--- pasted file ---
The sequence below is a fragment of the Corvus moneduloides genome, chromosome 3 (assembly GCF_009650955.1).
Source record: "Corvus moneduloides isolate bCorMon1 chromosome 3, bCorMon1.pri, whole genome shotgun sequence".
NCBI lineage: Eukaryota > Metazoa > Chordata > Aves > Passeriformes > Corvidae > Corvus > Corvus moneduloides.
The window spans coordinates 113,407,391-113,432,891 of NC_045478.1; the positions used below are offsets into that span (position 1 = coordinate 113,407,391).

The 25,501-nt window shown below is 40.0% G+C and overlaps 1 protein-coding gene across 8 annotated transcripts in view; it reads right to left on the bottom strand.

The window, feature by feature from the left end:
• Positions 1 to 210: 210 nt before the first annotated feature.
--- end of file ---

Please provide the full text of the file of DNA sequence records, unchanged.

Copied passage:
The sequence below is a fragment of the Corvus moneduloides genome, chromosome 3 (assembly GCF_009650955.1).
Source record: "Corvus moneduloides isolate bCorMon1 chromosome 3, bCorMon1.pri, whole genome shotgun sequence".
NCBI lineage: Eukaryota > Metazoa > Chordata > Aves > Passeriformes > Corvidae > Corvus > Corvus moneduloides.
The window spans coordinates 113,407,391-113,432,891 of NC_045478.1; the positions used below are offsets into that span (position 1 = coordinate 113,407,391).

The 25,501-nt window shown below is 40.0% G+C and overlaps 1 protein-coding gene across 8 annotated transcripts in view; it reads right to left on the bottom strand.

The window, feature by feature from the left end:
• Positions 1 to 210: 210 nt before the first annotated feature.